The Hoff – Rolls 17 and 18. It’s beginning to look a lot like Christmas

So two more rolls for The Hoff to share with you.

The first roll for this write up (roll 17) was Ilford HP5 Plus. This roll sat in The Hoff for nearly 8 week’s before completing it. I decided to rate it at 320. I like HP5 pushed but when shooting ‘normally’ I tend to prefer it rated at 320. For the few shots where I also used an orange filter I adjusted the exposure to 200 to compensate.

So why did the roll take so long. Partly it was the same reasons that affect us all. Finding the time, everyday stuff taking precedent and not having the opportunities to shoot. I also think however that I went through a bit of a phase of ‘is The Hoff the right camera for me’ as I found myself taking out my Olympus OM cameras with me. To explain, when I had the opportunities to go out shooting, I picked the lighter, faster and no requirement for a light meter camera. During this period I also contemplated if medium format film really was for me and should I stick to 35mm. This roll really became my wall I needed to breakthrough. I did eventually by forcing myself to take the camera with me one lunchtime at work to finish the roll with the view that if I didn’t feel it then I would need to make an honest decision about keeping the camera. I enjoyed it again and that was helped by the fact external non-photography reasons were falling away. I also reminded myself that this was a possible lifetime camera, there was no rush or pressure to shoot it regularly or indeed always take it with me as I have other cameras that may be more appropriate for the day’s shooting I was planning. I broke through the wall and The Hoff remains.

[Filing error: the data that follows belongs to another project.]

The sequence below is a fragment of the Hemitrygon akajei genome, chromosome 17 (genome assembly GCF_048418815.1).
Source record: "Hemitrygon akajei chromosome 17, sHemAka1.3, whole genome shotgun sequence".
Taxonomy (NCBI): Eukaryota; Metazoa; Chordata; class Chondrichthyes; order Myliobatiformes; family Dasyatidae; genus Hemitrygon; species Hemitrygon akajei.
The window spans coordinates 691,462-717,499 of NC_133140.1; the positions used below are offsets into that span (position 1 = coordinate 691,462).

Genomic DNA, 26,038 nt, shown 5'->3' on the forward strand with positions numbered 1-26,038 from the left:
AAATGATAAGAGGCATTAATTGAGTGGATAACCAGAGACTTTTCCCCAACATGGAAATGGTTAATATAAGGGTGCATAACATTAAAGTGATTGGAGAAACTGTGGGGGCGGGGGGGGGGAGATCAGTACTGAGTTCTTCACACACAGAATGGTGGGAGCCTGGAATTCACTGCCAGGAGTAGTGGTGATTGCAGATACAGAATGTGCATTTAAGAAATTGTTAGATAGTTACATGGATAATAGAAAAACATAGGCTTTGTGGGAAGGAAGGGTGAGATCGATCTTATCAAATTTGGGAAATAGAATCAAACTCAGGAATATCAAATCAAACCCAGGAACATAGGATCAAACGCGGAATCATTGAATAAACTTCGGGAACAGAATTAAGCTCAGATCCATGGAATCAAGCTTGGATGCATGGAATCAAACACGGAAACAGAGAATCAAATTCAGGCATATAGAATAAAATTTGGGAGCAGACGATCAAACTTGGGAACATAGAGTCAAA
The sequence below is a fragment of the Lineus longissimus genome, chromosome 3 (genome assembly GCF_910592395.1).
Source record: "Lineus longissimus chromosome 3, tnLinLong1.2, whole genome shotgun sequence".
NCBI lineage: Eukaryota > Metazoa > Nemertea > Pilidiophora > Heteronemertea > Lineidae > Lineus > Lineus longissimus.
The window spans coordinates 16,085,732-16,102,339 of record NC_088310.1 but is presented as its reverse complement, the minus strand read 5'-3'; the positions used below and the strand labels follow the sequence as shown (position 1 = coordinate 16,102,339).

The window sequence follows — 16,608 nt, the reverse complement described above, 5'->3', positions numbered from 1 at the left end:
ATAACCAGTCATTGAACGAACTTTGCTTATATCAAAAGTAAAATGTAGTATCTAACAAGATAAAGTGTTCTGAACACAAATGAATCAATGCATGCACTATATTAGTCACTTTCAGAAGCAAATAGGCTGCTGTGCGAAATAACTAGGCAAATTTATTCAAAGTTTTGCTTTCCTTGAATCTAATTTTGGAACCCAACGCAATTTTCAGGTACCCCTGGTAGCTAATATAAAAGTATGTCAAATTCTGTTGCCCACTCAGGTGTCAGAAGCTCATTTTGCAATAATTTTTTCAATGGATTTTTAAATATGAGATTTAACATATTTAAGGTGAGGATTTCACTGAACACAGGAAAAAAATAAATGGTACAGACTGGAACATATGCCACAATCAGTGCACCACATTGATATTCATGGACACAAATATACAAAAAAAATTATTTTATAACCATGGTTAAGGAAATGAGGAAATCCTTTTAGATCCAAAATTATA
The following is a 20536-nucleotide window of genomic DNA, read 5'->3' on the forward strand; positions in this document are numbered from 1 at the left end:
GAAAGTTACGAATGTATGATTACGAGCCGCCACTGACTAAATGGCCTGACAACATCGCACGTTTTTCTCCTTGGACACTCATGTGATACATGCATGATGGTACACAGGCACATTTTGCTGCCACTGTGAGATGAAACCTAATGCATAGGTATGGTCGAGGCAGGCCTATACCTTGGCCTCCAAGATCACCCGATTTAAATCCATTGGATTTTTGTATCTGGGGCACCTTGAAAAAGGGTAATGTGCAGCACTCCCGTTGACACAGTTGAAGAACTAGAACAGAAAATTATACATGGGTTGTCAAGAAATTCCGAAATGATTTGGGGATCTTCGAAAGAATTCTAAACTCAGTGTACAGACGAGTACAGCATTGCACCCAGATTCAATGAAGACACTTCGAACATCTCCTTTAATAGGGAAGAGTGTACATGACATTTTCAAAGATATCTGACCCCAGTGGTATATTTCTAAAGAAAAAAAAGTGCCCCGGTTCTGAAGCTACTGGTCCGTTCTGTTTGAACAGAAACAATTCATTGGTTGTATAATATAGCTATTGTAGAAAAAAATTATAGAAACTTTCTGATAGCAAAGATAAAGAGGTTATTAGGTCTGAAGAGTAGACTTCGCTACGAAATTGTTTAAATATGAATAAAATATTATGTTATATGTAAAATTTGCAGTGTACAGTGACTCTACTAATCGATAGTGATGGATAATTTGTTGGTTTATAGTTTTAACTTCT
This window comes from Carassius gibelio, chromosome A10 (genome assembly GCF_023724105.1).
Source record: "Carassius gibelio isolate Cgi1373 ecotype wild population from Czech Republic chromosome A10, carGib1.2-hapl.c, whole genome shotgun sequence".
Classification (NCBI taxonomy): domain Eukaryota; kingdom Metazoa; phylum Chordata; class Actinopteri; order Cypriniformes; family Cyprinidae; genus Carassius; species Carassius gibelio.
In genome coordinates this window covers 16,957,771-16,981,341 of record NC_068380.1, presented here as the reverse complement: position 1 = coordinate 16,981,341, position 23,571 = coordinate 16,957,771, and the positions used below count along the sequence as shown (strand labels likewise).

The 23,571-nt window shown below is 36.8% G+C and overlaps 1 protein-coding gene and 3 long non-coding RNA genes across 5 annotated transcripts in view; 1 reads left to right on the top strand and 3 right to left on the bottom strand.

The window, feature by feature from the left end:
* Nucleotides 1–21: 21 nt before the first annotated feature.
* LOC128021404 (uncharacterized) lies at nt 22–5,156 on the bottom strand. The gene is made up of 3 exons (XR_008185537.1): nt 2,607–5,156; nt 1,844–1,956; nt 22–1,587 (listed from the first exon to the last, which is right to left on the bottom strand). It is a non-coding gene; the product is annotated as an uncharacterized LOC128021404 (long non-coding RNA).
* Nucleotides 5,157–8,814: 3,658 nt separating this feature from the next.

Here are a few images from that roll. Some scans adjusted in Snapseed.

By now you may be wondering why I have Christmas in the title well let’s move on to roll 18. We were taking the kids to see the Christmas lights in London and I happened to have a roll of Cinestill 800T in 120 so I figured why not load The Hoff and take it with me. I really like the Cinestill film, the 50D is also fantastic. I prefer to rate it at 500 (based on the Kodak Vision 500T) that is derived from. For those of you familiar with London, or any city centre for that matter, at night with street lights, shop lights and car lights, trying to meter to get the Christmas lights right is no mean feat. So to be honest I didn’t even try. I went with my gut, set the camera to wide open (2.8) and slow shutter 1/60. This was based on experience shooting Cinestill at night previously, trying to capture specific lit areas of the frame.

See what you think, scans adjusted in Snapseed

New York Snow Storm

I was working in New York recently and got caught up in the first snow storm of their season. The traffic was at gridlock and the subway rammed with people trying to get home. Thus I did what any self respecting Brit would do. I enjoyed happy hour (3hrs) in a bar to pass the time. Whilst sitting in the bar I suddenly thought, I don’t know when I will be back in the city, let alone when it is covered in snow. Thus I decided to sacrifice the last 4 exposures that were left in my camera and load a roll of Ilford Photo HP5 and shoot it in the snow on my way back to my hotel.